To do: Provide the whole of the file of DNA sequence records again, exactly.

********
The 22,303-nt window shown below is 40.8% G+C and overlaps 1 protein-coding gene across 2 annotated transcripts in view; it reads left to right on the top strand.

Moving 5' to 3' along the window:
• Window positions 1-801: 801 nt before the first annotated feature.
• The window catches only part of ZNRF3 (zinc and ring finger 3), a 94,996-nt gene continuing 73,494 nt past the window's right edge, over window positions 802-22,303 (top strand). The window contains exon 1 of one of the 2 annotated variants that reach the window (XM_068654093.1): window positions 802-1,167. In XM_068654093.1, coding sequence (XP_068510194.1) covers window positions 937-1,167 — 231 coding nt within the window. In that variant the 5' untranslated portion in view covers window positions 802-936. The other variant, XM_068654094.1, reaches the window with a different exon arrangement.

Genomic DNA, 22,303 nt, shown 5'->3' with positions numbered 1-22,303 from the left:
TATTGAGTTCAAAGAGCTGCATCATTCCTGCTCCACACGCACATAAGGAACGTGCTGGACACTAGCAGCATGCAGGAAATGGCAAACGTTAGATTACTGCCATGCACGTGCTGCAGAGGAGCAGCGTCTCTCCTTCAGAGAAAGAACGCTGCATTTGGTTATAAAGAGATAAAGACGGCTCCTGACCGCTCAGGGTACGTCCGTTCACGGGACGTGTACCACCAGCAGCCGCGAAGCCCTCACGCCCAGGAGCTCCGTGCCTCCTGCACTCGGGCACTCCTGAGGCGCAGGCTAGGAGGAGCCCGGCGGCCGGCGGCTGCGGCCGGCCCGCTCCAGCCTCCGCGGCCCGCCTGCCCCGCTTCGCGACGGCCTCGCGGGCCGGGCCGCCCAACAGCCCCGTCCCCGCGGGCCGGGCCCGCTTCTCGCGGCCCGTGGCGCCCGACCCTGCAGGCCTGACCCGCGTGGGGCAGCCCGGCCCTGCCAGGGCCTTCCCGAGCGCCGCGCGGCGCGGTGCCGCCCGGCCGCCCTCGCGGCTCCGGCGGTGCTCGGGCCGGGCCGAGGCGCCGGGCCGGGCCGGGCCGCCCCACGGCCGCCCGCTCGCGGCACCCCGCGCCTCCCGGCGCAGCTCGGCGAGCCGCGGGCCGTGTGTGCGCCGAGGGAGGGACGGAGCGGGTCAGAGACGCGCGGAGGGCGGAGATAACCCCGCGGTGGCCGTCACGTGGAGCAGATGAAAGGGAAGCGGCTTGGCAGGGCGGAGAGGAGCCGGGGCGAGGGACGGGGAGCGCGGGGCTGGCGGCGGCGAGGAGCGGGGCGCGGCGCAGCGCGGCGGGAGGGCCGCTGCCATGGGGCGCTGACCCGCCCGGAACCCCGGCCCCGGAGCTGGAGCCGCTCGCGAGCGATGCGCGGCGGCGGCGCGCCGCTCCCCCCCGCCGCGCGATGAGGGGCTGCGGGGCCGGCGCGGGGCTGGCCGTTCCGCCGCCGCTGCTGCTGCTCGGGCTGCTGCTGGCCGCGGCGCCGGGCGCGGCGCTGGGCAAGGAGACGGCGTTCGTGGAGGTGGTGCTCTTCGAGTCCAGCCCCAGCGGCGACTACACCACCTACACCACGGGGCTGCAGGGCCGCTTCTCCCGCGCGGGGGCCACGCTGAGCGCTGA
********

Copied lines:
The 22,303-nt window shown below is 40.8% G+C and overlaps 1 protein-coding gene across 2 annotated transcripts in view; it reads left to right on the top strand.

Moving 5' to 3' along the window:
• Window positions 1-801: 801 nt before the first annotated feature.
• The window catches only part of ZNRF3 (zinc and ring finger 3), a 94,996-nt gene continuing 73,494 nt past the window's right edge, over window positions 802-22,303 (top strand). The window contains exon 1 of one of the 2 annotated variants that reach the window (XM_068654093.1): window positions 802-1,167. In XM_068654093.1, coding sequence (XP_068510194.1) covers window positions 937-1,167 — 231 coding nt within the window. In that variant the 5' untranslated portion in view covers window positions 802-936. The other variant, XM_068654094.1, reaches the window with a different exon arrangement.

Genomic DNA, 22,303 nt, shown 5'->3' with positions numbered 1-22,303 from the left:
TATTGAGTTCAAAGAGCTGCATCATTCCTGCTCCACACGCACATAAGGAACGTGCTGGACACTAGCAGCATGCAGGAAATGGCAAACGTTAGATTACTGCCATGCACGTGCTGCAGAGGAGCAGCGTCTCTCCTTCAGAGAAAGAACGCTGCATTTGGTTATAAAGAGATAAAGACGGCTCCTGACCGCTCAGGGTACGTCCGTTCACGGGACGTGTACCACCAGCAGCCGCGAAGCCCTCACGCCCAGGAGCTCCGTGCCTCCTGCACTCGGGCACTCCTGAGGCGCAGGCTAGGAGGAGCCCGGCGGCCGGCGGCTGCGGCCGGCCCGCTCCAGCCTCCGCGGCCCGCCTGCCCCGCTTCGCGACGGCCTCGCGGGCCGGGCCGCCCAACAGCCCCGTCCCCGCGGGCCGGGCCCGCTTCTCGCGGCCCGTGGCGCCCGACCCTGCAGGCCTGACCCGCGTGGGGCAGCCCGGCCCTGCCAGGGCCTTCCCGAGCGCCGCGCGGCGCGGTGCCGCCCGGCCGCCCTCGCGGCTCCGGCGGTGCTCGGGCCGGGCCGAGGCGCCGGGCCGGGCCGGGCCGCCCCACGGCCGCCCGCTCGCGGCACCCCGCGCCTCCCGGCGCAGCTCGGCGAGCCGCGGGCCGTGTGTGCGCCGAGGGAGGGACGGAGCGGGTCAGAGACGCGCGGAGGGCGGAGATAACCCCGCGGTGGCCGTCACGTGGAGCAGATGAAAGGGAAGCGGCTTGGCAGGGCGGAGAGGAGCCGGGGCGAGGGACGGGGAGCGCGGGGCTGGCGGCGGCGAGGAGCGGGGCGCGGCGCAGCGCGGCGGGAGGGCCGCTGCCATGGGGCGCTGACCCGCCCGGAACCCCGGCCCCGGAGCTGGAGCCGCTCGCGAGCGATGCGCGGCGGCGGCGCGCCGCTCCCCCCCGCCGCGCGATGAGGGGCTGCGGGGCCGGCGCGGGGCTGGCCGTTCCGCCGCCGCTGCTGCTGCTCGGGCTGCTGCTGGCCGCGGCGCCGGGCGCGGCGCTGGGCAAGGAGACGGCGTTCGTGGAGGTGGTGCTCTTCGAGTCCAGCCCCAGCGGCGACTACACCACCTACACCACGGGGCTGCAGGGCCGCTTCTCCCGCGCGGGGGCCACGCTGAGCGCTGA